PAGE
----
More general boundary conditions, in which the edge of the plate is subjected to prescribed forces and moments, can also be derived from the results given in Section 10.5.8 if this is of interest.

 

Strain energy and kinetic energy of a flat plate: The formula for the strain energy and kinetic energy of the plate can be expressed in terms of displacements as

 

The second term in the integral for the kinetic energy represents the energy associated with the plate’s out-of-plane rotation, and can be ignored in most practical applications.

 

 

 

10.6.2 Flat plates with small out-of-plane deflections and significant in-plane loading

 

This version of plate theory is used to model plates that are subjected to substantial loading parallel to the plane of the plate (usually due to loads applied at its boundaries).  The theory assumes that displacements are small enough to use linearized measures of strain, but includes nonlinear terms associated with the in-plane loading in the equilibrium equations.  The theory can be used to calculate buckling loads for plates, but does not accurately model their deformation if the buckling loads are exceeded.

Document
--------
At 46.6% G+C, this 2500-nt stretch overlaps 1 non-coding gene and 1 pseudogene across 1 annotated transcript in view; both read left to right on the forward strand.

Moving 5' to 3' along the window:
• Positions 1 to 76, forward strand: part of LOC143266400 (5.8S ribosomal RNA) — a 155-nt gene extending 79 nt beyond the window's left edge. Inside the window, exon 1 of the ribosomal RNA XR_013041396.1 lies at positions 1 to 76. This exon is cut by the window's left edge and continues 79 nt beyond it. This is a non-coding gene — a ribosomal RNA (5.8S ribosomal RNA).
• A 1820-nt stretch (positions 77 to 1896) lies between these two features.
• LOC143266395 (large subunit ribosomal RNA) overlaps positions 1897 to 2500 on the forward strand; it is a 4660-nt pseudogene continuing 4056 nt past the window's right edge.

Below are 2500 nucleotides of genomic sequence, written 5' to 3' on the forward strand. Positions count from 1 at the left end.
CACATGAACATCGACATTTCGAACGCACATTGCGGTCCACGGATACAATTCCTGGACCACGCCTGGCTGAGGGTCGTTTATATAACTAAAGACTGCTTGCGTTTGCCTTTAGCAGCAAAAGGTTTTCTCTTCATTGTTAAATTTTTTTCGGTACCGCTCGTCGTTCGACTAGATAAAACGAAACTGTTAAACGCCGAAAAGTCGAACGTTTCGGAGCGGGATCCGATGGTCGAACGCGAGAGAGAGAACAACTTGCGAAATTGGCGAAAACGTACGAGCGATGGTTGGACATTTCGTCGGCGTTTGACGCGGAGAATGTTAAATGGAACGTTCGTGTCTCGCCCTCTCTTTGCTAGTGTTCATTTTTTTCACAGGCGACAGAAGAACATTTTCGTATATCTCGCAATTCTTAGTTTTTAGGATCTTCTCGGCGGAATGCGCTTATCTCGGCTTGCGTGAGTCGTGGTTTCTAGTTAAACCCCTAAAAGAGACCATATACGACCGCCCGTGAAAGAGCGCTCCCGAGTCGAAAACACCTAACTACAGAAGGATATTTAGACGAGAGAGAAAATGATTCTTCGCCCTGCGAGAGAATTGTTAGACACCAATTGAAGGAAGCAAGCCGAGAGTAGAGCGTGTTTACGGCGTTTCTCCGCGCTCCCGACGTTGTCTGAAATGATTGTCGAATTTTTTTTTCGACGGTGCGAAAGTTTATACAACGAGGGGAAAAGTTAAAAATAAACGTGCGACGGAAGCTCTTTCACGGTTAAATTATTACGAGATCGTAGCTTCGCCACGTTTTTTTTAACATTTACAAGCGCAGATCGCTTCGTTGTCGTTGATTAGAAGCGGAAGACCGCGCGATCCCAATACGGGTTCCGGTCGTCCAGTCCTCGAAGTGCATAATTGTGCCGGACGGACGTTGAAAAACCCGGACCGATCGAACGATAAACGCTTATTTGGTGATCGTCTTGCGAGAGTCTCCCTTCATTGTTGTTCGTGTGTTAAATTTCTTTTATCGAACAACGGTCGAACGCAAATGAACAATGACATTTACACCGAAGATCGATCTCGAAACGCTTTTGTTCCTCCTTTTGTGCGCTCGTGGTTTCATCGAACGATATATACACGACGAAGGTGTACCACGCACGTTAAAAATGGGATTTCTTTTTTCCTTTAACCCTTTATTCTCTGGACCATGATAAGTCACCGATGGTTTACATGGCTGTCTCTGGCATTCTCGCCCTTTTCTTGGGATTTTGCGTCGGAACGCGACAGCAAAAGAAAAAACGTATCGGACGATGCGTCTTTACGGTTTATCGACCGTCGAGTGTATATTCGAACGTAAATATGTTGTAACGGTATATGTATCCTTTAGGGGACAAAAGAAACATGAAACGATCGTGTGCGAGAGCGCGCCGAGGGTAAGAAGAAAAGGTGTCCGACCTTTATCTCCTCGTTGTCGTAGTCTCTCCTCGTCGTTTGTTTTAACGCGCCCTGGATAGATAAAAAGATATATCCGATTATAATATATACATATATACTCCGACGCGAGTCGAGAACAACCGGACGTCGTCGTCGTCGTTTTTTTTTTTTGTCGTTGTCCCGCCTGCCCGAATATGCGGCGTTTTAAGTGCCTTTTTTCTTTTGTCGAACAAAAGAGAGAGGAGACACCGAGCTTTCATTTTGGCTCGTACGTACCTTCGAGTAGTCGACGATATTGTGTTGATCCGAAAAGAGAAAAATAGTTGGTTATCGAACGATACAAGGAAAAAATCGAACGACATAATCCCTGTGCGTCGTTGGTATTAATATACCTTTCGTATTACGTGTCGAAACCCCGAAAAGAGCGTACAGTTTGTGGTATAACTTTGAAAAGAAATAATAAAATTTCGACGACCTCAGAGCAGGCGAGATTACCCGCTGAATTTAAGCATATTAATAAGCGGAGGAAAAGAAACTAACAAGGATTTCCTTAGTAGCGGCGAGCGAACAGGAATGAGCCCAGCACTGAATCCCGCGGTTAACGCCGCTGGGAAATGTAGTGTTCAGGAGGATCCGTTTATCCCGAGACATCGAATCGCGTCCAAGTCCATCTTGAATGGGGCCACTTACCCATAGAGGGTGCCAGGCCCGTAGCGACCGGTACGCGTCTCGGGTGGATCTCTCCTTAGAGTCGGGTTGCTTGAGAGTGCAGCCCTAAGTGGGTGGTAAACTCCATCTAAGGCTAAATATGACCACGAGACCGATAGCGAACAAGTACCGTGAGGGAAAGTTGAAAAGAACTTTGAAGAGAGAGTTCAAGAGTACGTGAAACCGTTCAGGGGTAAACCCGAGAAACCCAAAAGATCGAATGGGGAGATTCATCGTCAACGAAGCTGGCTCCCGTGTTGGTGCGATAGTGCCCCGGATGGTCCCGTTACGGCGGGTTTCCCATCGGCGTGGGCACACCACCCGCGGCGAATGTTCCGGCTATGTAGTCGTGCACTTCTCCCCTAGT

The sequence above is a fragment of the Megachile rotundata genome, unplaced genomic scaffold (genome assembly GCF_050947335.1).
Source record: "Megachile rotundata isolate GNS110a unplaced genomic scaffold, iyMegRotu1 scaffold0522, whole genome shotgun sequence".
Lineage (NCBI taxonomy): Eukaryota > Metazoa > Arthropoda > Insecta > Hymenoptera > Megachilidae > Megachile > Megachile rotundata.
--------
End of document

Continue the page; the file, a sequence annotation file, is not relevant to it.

The problem to be solved is stated in Sect 10.6.1.   The majority of the governing equations are identical to those of standard plate theory, given in 10.6.1  the equations which need to be modified to account for transverse forces are listed below.

 

Kinematics:

 The in-plane strain tensor is approximated as  

 The displacement field in the plate is approximated as  

 The (infinitesimal) strain field in the plate is approximated as , where the components of the curvature change tensor are given in 10.6.1. 

 

 

Kinetics

 The external force consists of a force per unit area  acting on the surface of the plate.

 The internal forces are characterized as described in 10.6.1, except that the stress resultant tensor  is nonzero. The components of the stress resultant tensor can be interpreted as illustrated in the figure:  represents the force per unit length, acting in the  direction, on an internal plane perpendicular to the  direction within the plate.  

 

Stress resultant-strain and Moment-Curvature relations

       

 

Equations of motion  reduce to

         

The second two equations can be combined to eliminate V

 

This result can also be expressed in terms of displacement as